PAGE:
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Prolog Tutorial

# Prolog Tutorial

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02/25/2013

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## Sections

• Contents
• Preface
• What is Prolog?
• What are strengths and Weaknesses?
• Section 1: Introduction
• The Compiler
• Horn Clause Logic
• Extending the Family Theory
• Prolog is a Programming Language
• Failing
• Backtracking
• Improving the Family Theory
• Recursion
• Side Effects
• Conclusion
• Section 2: A First Example
• Open Visual Prolog
• Section 3: Getting Started
• Typing in a Prolog program
• Starting Prolog
• Running a query
• Section 4: Facts and Rules
• The Rules
• The Family Tree Example
• Section 5: Operators and Arithmetic
• Some Prolog Details
• Arity
• Spaces
• Simple I/O in Prolog
• Arithmetic in Prolog
• Built-In Predicates
• Arithmetic Operators
• Some queries:
• Exercises
• Section 6: Recursion
• Using Recursion
• Some Examples
• Exercise:
• The Towers of Hanoi
• The Grid Example
• Section 7: Structures
• The General Form of a Structure
• Arithmetic "Functions" and Structures
• A simple example of using structures
• Section 8: Recursive Structures
• Inserting an element
• Binary Trees
• Exercise
• Section 9: Introducing Lists
• Format of Lists
• Empty and Non-Empty Lists
• The length of a list
• Summing a list
• List Membership
• Section 10: Lists as Accumulators
• Collecting information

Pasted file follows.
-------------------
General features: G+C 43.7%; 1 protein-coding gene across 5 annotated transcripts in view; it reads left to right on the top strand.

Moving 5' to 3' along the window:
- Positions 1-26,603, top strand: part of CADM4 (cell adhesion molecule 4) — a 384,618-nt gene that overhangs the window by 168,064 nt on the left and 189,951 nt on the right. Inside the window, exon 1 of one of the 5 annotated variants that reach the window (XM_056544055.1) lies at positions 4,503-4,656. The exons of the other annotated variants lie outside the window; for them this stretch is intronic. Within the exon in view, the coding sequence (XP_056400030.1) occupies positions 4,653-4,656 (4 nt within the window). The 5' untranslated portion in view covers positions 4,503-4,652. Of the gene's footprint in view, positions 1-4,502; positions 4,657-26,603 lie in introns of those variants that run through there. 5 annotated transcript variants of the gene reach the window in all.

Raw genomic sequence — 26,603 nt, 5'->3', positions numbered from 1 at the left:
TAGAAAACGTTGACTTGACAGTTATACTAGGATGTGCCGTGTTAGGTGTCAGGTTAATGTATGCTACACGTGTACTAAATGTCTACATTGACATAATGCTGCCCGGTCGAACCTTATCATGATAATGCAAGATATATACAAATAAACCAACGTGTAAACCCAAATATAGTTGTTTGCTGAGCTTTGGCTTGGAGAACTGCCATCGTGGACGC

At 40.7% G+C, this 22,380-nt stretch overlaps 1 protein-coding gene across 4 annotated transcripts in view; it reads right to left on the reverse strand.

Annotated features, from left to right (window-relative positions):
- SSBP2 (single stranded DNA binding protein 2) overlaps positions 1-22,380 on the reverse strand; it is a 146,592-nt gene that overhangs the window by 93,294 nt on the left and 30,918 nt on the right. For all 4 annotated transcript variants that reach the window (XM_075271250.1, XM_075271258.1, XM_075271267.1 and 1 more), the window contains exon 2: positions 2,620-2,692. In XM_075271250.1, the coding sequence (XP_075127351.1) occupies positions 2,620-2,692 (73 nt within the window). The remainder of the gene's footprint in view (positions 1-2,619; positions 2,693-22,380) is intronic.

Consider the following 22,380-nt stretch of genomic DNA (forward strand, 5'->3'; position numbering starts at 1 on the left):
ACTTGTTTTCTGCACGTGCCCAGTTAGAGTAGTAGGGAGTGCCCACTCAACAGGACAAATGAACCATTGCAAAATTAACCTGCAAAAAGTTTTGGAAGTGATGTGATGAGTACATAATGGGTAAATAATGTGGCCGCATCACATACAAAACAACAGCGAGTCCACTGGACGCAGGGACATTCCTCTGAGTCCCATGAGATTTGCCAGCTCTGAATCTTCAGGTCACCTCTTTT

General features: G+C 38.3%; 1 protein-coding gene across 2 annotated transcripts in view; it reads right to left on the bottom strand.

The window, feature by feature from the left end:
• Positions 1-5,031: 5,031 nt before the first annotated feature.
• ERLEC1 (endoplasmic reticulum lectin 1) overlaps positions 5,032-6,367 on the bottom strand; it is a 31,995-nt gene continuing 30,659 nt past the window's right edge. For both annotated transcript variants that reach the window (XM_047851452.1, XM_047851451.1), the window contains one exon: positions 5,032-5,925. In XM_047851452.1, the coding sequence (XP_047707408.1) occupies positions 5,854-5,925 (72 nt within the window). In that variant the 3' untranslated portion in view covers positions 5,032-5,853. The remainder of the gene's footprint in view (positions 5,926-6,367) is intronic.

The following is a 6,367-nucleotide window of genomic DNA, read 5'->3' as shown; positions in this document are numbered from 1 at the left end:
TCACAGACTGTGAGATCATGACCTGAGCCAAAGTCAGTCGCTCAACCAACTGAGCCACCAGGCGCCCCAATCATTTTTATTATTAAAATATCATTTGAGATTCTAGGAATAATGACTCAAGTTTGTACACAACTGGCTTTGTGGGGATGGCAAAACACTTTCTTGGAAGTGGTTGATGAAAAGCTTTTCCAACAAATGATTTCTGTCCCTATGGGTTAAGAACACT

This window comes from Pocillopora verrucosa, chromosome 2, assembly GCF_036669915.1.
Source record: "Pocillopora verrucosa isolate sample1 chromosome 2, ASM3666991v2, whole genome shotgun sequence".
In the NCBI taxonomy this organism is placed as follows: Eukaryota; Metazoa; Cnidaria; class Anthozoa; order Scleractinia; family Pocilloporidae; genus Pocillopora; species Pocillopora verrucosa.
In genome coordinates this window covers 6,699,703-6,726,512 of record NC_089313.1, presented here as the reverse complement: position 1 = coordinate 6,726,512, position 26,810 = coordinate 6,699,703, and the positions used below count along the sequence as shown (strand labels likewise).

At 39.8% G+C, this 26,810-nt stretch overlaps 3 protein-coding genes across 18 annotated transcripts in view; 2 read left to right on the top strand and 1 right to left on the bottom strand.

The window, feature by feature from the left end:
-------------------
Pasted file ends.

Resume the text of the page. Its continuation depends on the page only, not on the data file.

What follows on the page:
• Joining two lists
• Reversing a List
• Built-In list predicates
• Section 11: Backtracking and Cut
• Analysing Cases
• An Example Of Using The Cut
• The First Cut
• Another Cut
• Yet Another Cut
• Section 12: More Control Features
• Kinds of cut
• Green cuts
• Red cuts
• Negation as Failure
• Warning!
• If-then-else in Prolog
• The repeat predicate
• Section 13: Input and Output
• More on I/O
• File I/O
• Saving and Restoring a Knowledge-Base
• Other Approaches to I/O
• An Exercise

A list is simply an ordered, extendable sequence of terms; they correspond (roughly) to vectors
in C++/Java.

Remember that lists, like anything else which represents objects in Prolog, are terms.
Thus we don't need to "declare" them, we just use them when needed.

We write a list in Prolog using the brackets "[" and "]", and separate the elements by
commas. As with any term, they must only appear in a clause as arguments to a
predicate.

Thus [john, mary, pat] is a list with three elements.

List elements do not all have to look the same: ['string', 6, mary, X] is also a valid list. In
fact, a list element may be any kind of term: that is, a constant, variable, structure, or
even another list.

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